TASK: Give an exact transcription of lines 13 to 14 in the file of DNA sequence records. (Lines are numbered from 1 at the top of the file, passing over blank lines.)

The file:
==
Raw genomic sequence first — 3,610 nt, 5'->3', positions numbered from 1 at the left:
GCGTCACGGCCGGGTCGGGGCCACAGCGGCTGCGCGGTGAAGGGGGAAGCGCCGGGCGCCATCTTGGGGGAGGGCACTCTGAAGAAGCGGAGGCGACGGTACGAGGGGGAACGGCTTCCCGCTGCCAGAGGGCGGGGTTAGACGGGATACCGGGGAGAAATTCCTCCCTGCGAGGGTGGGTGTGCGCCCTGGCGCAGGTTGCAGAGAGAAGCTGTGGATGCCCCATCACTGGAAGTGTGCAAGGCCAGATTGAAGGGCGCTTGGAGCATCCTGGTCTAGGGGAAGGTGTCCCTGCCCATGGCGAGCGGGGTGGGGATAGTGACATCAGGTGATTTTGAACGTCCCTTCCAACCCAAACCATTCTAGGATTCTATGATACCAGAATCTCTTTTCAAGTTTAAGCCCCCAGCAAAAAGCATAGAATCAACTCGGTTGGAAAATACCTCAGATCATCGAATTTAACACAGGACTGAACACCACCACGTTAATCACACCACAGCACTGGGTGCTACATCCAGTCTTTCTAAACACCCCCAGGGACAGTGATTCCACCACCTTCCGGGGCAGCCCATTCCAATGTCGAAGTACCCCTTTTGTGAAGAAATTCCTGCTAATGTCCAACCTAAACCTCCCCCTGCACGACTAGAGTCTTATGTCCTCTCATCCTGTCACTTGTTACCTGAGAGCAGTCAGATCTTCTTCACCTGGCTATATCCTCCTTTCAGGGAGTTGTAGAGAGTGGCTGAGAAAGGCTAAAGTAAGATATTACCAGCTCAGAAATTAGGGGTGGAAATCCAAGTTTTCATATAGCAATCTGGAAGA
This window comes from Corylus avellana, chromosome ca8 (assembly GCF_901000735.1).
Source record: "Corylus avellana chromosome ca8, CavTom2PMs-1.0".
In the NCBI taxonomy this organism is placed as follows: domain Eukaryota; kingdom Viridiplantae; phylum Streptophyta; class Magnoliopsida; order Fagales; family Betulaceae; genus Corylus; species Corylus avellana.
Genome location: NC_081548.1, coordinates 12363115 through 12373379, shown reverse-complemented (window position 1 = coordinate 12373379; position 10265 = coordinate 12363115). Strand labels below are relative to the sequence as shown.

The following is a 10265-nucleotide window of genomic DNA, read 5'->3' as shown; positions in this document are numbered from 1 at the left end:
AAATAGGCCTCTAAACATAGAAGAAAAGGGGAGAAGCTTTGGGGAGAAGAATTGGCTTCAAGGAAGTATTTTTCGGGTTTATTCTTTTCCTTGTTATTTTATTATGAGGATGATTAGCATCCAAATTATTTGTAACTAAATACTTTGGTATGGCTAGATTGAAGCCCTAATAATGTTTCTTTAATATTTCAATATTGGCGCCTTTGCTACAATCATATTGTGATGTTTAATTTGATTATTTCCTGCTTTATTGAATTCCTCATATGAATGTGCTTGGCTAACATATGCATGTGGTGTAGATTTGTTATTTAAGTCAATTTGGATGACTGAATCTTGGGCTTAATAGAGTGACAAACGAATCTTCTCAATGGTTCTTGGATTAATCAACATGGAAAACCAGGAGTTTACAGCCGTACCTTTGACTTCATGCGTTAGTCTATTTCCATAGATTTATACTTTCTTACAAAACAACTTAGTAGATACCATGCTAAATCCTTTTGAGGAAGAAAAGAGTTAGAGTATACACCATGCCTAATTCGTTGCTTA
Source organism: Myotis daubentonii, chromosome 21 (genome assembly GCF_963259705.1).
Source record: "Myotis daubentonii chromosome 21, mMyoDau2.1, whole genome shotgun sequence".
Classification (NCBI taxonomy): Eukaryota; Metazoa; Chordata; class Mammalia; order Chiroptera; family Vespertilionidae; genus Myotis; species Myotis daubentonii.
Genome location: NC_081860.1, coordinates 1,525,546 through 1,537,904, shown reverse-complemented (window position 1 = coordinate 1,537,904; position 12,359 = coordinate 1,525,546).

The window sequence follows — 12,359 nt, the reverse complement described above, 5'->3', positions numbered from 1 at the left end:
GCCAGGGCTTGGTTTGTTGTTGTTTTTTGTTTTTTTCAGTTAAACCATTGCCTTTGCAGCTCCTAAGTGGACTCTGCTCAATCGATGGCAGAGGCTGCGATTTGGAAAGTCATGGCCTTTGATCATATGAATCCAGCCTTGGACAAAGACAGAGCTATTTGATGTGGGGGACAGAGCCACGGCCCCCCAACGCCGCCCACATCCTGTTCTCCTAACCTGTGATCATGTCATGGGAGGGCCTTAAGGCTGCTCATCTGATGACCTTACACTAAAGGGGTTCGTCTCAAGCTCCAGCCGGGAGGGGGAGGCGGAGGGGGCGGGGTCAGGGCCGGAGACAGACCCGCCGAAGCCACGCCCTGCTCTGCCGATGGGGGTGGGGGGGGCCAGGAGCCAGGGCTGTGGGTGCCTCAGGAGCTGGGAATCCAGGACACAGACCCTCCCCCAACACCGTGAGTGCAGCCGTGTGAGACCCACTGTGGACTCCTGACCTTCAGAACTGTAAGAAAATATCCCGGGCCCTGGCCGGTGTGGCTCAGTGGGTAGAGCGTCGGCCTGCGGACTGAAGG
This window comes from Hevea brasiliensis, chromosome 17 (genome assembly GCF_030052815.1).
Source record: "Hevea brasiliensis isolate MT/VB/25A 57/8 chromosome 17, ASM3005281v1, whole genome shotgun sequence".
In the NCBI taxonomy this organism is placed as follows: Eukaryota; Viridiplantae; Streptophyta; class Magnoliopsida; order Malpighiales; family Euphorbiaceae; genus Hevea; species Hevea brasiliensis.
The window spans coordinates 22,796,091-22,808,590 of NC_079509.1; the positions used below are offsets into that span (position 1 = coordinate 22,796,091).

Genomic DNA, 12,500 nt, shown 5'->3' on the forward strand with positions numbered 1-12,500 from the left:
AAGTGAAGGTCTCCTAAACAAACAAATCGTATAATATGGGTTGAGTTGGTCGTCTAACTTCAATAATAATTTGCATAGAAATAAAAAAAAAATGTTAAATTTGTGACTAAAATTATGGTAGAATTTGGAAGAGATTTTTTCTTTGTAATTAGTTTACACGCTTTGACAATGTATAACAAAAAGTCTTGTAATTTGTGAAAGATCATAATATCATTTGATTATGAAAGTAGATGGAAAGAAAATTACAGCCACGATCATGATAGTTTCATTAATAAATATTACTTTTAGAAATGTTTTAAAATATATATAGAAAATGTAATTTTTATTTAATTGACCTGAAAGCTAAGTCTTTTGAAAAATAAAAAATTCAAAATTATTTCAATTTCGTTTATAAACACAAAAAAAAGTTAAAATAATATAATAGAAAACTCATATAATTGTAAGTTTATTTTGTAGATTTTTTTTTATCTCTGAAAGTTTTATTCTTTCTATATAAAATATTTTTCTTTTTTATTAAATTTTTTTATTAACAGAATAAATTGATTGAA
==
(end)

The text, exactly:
The window sequence follows — 12,359 nt, the reverse complement described above, 5'->3', positions numbered from 1 at the left end:
GCCAGGGCTTGGTTTGTTGTTGTTTTTTGTTTTTTTCAGTTAAACCATTGCCTTTGCAGCTCCTAAGTGGACTCTGCTCAATCGATGGCAGAGGCTGCGATTTGGAAAGTCATGGCCTTTGATCATATGAATCCAGCCTTGGACAAAGACAGAGCTATTTGATGTGGGGGACAGAGCCACGGCCCCCCAACGCCGCCCACATCCTGTTCTCCTAACCTGTGATCATGTCATGGGAGGGCCTTAAGGCTGCTCATCTGATGACCTTACACTAAAGGGGTTCGTCTCAAGCTCCAGCCGGGAGGGGGAGGCGGAGGGGGCGGGGTCAGGGCCGGAGACAGACCCGCCGAAGCCACGCCCTGCTCTGCCGATGGGGGTGGGGGGGGCCAGGAGCCAGGGCTGTGGGTGCCTCAGGAGCTGGGAATCCAGGACACAGACCCTCCCCCAACACCGTGAGTGCAGCCGTGTGAGACCCACTGTGGACTCCTGACCTTCAGAACTGTAAGAAAATATCCCGGGCCCTGGCCGGTGTGGCTCAGTGGGTAGAGCGTCGGCCTGCGGACTGAAGG